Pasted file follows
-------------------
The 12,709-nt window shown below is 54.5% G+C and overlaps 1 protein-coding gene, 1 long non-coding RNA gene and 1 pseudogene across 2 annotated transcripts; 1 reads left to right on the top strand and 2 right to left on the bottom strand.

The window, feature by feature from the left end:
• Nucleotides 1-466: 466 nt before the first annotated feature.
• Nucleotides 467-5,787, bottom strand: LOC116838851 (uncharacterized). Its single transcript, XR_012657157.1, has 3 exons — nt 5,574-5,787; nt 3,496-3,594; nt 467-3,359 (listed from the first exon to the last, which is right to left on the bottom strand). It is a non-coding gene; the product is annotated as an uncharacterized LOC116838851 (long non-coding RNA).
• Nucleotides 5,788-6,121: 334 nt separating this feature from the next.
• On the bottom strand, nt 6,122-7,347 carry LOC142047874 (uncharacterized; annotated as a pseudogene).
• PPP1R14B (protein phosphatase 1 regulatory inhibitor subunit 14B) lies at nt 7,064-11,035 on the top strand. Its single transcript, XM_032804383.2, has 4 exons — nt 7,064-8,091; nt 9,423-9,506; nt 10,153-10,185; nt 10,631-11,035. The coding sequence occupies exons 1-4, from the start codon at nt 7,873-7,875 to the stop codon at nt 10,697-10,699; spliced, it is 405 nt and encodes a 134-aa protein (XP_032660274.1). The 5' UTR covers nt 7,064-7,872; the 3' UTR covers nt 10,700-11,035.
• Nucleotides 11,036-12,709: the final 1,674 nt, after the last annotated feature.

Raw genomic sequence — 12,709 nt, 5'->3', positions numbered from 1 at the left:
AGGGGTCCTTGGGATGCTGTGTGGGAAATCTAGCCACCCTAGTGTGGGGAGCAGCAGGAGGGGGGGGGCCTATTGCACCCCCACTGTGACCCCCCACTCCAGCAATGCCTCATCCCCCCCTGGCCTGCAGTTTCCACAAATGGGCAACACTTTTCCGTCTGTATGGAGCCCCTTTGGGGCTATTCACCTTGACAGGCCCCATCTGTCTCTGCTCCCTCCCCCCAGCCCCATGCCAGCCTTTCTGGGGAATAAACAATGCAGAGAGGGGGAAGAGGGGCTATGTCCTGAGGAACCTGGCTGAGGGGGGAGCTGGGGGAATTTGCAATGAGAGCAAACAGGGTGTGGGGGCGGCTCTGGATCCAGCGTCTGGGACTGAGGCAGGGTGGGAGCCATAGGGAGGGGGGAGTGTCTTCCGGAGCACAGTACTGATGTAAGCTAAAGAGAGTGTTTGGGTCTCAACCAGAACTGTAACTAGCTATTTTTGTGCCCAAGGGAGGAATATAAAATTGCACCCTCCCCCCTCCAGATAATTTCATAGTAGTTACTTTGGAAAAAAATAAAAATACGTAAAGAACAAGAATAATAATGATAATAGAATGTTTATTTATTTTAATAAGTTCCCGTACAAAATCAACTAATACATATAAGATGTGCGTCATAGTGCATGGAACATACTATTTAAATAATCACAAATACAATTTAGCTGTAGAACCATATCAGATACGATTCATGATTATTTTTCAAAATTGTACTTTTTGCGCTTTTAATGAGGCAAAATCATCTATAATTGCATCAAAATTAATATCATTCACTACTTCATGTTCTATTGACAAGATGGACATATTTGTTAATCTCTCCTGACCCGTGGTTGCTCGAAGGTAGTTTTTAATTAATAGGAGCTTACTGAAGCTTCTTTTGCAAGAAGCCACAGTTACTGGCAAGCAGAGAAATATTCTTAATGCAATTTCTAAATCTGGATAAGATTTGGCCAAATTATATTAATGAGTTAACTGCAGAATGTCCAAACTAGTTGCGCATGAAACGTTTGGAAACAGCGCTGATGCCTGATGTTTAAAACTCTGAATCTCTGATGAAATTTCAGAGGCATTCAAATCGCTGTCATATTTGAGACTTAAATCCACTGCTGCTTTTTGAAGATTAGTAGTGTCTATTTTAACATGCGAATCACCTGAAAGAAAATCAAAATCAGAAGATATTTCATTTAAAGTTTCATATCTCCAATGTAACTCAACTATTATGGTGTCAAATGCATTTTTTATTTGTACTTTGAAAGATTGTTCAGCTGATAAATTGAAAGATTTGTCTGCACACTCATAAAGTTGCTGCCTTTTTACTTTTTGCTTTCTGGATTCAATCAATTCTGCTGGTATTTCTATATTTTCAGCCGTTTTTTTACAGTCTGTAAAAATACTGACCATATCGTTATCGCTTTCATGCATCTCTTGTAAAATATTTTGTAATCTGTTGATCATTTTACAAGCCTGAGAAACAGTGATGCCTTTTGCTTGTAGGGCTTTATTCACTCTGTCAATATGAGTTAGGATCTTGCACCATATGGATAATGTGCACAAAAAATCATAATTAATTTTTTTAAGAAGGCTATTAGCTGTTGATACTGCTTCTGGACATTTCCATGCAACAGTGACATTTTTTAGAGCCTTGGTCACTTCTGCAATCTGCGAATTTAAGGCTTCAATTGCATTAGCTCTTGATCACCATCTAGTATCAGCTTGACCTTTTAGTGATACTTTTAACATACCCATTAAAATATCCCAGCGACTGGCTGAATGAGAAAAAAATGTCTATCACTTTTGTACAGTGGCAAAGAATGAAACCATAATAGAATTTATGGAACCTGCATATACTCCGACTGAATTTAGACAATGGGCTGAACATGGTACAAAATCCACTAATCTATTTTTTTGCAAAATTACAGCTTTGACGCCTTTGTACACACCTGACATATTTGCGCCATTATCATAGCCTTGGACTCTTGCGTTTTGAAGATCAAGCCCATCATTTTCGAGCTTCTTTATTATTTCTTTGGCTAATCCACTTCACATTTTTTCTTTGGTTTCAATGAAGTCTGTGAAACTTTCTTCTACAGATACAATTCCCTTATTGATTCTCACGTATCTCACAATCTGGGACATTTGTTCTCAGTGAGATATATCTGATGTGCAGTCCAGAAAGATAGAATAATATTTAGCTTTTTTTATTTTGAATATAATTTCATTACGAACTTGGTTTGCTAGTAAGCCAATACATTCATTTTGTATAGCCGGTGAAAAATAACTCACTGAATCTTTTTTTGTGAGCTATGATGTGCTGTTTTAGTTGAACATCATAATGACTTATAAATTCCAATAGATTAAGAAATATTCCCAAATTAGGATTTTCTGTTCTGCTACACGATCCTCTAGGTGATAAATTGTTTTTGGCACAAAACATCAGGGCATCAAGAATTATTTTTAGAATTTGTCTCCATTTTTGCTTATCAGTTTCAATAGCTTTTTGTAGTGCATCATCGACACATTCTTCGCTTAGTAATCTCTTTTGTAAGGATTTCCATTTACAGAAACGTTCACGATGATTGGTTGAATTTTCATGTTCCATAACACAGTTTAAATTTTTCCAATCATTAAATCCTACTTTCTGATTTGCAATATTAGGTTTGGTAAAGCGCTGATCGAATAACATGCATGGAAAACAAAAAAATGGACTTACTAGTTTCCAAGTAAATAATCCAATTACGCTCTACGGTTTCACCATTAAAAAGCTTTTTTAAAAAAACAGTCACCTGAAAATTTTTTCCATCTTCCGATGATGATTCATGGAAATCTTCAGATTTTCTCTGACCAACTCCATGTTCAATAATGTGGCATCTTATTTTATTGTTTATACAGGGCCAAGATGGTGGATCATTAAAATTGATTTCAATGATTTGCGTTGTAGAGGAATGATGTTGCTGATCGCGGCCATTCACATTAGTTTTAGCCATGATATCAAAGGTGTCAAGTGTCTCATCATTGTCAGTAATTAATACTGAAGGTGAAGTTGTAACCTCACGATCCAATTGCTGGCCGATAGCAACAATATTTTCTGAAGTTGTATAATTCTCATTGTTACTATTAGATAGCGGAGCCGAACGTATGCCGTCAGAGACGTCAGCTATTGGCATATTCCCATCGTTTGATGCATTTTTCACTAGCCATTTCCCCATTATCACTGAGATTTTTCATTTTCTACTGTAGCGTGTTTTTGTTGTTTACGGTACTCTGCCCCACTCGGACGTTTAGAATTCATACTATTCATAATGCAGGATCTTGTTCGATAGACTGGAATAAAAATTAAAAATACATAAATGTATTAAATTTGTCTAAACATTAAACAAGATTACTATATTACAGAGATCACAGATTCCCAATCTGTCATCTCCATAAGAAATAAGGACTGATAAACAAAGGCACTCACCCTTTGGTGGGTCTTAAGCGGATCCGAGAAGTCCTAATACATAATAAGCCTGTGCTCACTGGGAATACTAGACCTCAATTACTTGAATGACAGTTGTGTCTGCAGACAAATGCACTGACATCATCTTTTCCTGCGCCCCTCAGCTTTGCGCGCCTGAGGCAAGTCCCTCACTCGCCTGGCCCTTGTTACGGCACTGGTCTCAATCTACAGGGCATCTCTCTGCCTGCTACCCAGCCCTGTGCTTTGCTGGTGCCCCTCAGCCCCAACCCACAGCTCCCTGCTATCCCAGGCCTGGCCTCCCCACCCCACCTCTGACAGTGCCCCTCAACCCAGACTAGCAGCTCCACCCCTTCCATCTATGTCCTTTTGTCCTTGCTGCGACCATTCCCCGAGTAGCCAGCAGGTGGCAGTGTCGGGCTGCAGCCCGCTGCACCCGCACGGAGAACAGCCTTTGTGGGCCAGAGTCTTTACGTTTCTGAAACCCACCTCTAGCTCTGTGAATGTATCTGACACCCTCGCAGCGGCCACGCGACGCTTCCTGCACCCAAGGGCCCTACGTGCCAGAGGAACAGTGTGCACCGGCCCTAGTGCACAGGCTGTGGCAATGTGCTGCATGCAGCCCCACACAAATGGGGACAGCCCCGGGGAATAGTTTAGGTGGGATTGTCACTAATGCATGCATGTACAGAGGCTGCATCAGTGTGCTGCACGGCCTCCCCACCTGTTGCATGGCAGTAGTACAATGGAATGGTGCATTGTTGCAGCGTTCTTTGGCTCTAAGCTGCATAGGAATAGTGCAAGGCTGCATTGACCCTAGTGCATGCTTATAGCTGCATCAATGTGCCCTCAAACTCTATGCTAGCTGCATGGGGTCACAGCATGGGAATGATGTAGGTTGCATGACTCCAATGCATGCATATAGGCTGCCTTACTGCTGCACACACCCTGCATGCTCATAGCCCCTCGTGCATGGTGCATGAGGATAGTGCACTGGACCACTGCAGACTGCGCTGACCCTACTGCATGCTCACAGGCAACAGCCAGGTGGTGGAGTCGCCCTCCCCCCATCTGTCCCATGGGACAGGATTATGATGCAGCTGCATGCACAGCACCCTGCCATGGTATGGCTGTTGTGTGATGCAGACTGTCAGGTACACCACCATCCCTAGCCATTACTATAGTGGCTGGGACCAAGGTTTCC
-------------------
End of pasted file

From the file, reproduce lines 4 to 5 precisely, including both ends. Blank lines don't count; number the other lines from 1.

• Nucleotides 467-5,787, bottom strand: LOC116838851 (uncharacterized). Its single transcript, XR_012657157.1, has 3 exons — nt 5,574-5,787; nt 3,496-3,594; nt 467-3,359 (listed from the first exon to the last, which is right to left on the bottom strand). It is a non-coding gene; the product is annotated as an uncharacterized LOC116838851 (long non-coding RNA).
• Nucleotides 5,788-6,121: 334 nt separating this feature from the next.